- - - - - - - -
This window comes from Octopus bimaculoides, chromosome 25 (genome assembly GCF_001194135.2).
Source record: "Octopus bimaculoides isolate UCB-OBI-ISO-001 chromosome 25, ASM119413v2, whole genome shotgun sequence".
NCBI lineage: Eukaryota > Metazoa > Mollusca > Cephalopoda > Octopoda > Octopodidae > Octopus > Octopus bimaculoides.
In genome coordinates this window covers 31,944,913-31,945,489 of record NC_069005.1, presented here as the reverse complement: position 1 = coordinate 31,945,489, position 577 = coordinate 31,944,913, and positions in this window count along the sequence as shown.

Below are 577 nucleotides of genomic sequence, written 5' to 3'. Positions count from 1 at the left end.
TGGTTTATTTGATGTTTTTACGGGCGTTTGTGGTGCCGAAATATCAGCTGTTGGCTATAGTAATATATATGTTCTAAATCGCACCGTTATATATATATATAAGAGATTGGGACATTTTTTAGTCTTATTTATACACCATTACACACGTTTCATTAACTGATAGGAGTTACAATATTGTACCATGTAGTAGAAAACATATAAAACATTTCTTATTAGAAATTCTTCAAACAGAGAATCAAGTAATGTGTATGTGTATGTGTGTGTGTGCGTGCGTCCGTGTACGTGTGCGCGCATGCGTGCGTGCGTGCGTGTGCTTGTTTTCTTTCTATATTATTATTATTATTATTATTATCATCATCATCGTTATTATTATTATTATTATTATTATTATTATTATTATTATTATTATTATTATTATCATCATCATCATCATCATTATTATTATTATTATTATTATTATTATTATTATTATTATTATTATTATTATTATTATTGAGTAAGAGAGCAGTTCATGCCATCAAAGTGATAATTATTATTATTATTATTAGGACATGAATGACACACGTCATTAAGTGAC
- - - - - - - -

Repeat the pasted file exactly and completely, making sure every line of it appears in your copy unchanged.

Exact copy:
This window comes from Octopus bimaculoides, chromosome 25 (genome assembly GCF_001194135.2).
Source record: "Octopus bimaculoides isolate UCB-OBI-ISO-001 chromosome 25, ASM119413v2, whole genome shotgun sequence".
NCBI lineage: Eukaryota > Metazoa > Mollusca > Cephalopoda > Octopoda > Octopodidae > Octopus > Octopus bimaculoides.
In genome coordinates this window covers 31,944,913-31,945,489 of record NC_069005.1, presented here as the reverse complement: position 1 = coordinate 31,945,489, position 577 = coordinate 31,944,913, and positions in this window count along the sequence as shown.

Below are 577 nucleotides of genomic sequence, written 5' to 3'. Positions count from 1 at the left end.
TGGTTTATTTGATGTTTTTACGGGCGTTTGTGGTGCCGAAATATCAGCTGTTGGCTATAGTAATATATATGTTCTAAATCGCACCGTTATATATATATATAAGAGATTGGGACATTTTTTAGTCTTATTTATACACCATTACACACGTTTCATTAACTGATAGGAGTTACAATATTGTACCATGTAGTAGAAAACATATAAAACATTTCTTATTAGAAATTCTTCAAACAGAGAATCAAGTAATGTGTATGTGTATGTGTGTGTGTGCGTGCGTCCGTGTACGTGTGCGCGCATGCGTGCGTGCGTGCGTGTGCTTGTTTTCTTTCTATATTATTATTATTATTATTATTATCATCATCATCGTTATTATTATTATTATTATTATTATTATTATTATTATTATTATTATTATTATTATCATCATCATCATCATCATTATTATTATTATTATTATTATTATTATTATTATTATTATTATTATTATTATTATTATTGAGTAAGAGAGCAGTTCATGCCATCAAAGTGATAATTATTATTATTATTATTAGGACATGAATGACACACGTCATTAAGTGAC